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Spreading cancer cells must change their environment to grow

Date:
December 3, 2015
Source:
Cancer Research UK
Summary:
Spreading cancer cells arriving in a new part of the body must be able to change their new environment to continue to grow.
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Spreading cancer cells arriving in a new part of the body must be able to change their new environment to continue to grow, according to a study by Cancer Research UK scientists at the Francis Crick Institute, published in Cell Reports.

The team found that the faster their surroundings change, the faster the cancer cells will grow.

A cancer cell that has spread to another part of the body needs help from the tissue that surrounds it to become established and form a new tumour. When a cell has the environment it needs, it will start to grow.

The researchers showed in mice that cancer cells that are able to spread easily produce a protein called THSB2 which helps them to make their new environment more welcoming -- allowing tumours to grow. THSB2 does this by activating cells called fibroblasts, which normally help to build tissue in the body but can also support cancer growth.

Lead investigator Dr Ilaria Malanchi, Cancer Research UK scientist and group leader at The Francis Crick Institute, said: "If we can find a way to block the ability of a cancer cell to adapt to a new environment then this could slow down the growth of cancer to other parts of the body.

"The more THSB2 protein the cell produces, the faster the new tissue environment will change to give the best conditions for cancer growth.

"This is an exciting first step and what we need now is to find drugs that could stop cancer cells producing this protein and see if this reduces their ability to spread to new part of the body."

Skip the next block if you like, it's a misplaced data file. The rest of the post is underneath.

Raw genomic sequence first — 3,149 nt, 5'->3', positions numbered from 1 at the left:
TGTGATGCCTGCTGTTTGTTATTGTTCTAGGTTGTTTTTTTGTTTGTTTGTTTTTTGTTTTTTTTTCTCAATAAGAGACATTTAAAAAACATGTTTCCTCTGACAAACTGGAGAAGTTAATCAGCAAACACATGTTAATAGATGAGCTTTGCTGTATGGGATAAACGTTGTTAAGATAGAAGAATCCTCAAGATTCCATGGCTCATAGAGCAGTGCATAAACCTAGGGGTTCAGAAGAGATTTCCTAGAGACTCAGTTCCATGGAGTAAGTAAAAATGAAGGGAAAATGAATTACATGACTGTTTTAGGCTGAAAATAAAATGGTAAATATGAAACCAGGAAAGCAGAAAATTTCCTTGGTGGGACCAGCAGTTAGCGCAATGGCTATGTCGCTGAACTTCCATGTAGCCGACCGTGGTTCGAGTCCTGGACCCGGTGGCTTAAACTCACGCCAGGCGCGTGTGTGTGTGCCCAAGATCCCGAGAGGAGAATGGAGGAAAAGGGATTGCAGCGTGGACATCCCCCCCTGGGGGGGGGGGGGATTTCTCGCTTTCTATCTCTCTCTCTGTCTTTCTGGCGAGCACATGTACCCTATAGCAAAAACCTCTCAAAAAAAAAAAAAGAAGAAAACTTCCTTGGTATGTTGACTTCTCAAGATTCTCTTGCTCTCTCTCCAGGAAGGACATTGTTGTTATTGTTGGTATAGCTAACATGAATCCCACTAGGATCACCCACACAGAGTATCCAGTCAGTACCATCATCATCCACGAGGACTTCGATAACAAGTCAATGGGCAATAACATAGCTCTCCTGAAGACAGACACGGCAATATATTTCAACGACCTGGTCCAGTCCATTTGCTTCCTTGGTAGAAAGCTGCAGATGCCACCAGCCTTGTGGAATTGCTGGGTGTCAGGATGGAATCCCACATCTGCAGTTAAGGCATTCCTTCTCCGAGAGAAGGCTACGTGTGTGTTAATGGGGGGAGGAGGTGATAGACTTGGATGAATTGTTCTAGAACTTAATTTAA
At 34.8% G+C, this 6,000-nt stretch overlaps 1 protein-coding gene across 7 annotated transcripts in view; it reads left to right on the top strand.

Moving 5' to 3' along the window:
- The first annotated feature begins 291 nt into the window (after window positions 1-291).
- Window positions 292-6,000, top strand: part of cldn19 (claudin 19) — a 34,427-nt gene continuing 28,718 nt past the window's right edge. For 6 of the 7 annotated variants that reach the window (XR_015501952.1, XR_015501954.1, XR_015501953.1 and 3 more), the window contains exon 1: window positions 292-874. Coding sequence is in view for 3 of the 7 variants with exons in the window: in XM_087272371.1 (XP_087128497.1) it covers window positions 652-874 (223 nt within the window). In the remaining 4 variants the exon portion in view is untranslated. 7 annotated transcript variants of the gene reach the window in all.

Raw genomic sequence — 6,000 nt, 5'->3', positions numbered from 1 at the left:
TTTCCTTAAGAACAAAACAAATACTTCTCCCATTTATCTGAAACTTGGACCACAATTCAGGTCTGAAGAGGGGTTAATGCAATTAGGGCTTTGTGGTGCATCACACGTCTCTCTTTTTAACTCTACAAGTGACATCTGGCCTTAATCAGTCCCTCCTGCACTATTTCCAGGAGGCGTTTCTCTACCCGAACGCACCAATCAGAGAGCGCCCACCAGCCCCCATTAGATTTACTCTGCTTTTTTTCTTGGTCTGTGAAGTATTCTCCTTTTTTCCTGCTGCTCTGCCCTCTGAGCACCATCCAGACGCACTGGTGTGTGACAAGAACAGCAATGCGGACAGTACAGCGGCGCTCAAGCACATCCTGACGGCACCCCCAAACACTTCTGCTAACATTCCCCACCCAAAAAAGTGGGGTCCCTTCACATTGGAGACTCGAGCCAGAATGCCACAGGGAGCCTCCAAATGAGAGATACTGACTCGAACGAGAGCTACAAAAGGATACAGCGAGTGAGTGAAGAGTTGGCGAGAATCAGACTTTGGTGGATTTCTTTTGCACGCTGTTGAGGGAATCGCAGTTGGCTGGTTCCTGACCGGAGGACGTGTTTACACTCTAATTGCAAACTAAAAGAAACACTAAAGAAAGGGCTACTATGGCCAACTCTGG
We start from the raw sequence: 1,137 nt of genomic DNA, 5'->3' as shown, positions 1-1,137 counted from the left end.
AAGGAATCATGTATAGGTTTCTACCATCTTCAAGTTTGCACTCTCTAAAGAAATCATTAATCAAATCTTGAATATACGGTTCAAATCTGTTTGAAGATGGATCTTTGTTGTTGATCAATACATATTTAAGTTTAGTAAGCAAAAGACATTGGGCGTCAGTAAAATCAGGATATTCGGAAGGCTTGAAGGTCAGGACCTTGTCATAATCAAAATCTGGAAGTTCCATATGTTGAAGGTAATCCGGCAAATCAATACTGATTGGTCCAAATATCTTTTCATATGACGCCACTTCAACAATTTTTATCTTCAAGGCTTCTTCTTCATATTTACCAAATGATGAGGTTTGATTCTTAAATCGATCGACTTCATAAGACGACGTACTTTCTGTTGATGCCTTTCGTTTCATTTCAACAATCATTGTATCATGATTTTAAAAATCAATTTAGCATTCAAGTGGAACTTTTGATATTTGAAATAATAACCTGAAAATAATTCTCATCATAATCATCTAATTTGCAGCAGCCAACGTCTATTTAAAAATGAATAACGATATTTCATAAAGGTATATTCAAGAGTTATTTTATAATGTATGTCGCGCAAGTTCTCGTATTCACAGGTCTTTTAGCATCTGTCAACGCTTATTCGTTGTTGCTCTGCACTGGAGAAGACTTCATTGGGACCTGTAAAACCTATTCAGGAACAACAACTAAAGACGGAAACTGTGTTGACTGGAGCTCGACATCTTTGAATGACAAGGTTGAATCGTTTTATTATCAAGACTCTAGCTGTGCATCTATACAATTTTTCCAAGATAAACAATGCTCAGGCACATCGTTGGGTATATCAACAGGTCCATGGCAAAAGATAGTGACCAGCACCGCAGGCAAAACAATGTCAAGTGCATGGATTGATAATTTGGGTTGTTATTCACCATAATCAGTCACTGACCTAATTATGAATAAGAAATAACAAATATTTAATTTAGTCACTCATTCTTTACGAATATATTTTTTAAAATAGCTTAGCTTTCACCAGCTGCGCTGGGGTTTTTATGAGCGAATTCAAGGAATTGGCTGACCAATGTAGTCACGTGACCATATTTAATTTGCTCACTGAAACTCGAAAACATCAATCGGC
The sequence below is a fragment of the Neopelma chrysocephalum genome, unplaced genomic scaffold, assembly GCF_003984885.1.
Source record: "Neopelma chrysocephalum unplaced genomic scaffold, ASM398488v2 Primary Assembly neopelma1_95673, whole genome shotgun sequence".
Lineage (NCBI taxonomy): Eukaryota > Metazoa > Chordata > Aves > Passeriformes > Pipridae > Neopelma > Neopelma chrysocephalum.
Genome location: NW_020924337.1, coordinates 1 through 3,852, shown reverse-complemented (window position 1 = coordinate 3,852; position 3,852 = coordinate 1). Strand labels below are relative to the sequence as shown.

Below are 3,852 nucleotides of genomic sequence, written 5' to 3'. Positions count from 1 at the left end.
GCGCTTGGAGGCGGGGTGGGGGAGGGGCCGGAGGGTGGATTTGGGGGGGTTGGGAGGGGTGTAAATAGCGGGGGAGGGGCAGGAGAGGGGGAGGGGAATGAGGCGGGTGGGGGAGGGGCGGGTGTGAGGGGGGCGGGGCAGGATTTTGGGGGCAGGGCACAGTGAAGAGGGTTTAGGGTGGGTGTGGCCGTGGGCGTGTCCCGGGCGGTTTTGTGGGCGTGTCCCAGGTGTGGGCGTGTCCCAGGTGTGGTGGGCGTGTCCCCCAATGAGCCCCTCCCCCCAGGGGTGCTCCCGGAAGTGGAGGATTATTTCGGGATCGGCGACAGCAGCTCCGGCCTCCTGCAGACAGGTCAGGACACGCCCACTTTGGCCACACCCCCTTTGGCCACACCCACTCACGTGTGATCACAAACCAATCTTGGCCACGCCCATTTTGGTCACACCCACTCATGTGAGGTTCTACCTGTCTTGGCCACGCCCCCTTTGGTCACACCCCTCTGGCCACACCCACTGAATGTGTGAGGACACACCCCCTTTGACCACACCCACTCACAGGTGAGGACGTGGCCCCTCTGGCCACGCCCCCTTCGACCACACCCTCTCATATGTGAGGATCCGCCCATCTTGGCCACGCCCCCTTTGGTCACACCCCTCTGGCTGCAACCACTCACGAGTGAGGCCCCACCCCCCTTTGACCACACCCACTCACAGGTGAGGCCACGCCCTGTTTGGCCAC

Professor Nic Jones, Cancer Research UK's chief scientist, said: "One of the biggest challenges in successfully treating cancer is stopping it from spreading to other parts of the body. It's a complicated process and research like this brings us a small step closer to understanding how we might stop it from happening and so save more lives."


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Materials provided by Cancer Research UK. Note: Content may be edited for style and length.


Journal Reference:

  1. Yaiza Del Pozo Martin, Danielle Park, Erik Sahai, Ilaria Malanchi. Abstract 4723: Mesenchymal status promotes metastatic colonization via a cancer cell-stroma crosstalk which uncouples EMT and stemness. Cancer Research, 2015; 75 (15 Supplement): 4723 DOI: 10.1158/1538-7445.AM2015-4723

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Cancer Research UK. "Spreading cancer cells must change their environment to grow." ScienceDaily. ScienceDaily, 3 December 2015. <www.sciencedaily.com/releases/2015/12/151203135844.htm>.
Cancer Research UK. (2015, December 3). Spreading cancer cells must change their environment to grow. ScienceDaily. Retrieved May 23, 2017 from www.sciencedaily.com/releases/2015/12/151203135844.htm
Cancer Research UK. "Spreading cancer cells must change their environment to grow." ScienceDaily. www.sciencedaily.com/releases/2015/12/151203135844.htm (accessed May 23, 2017).

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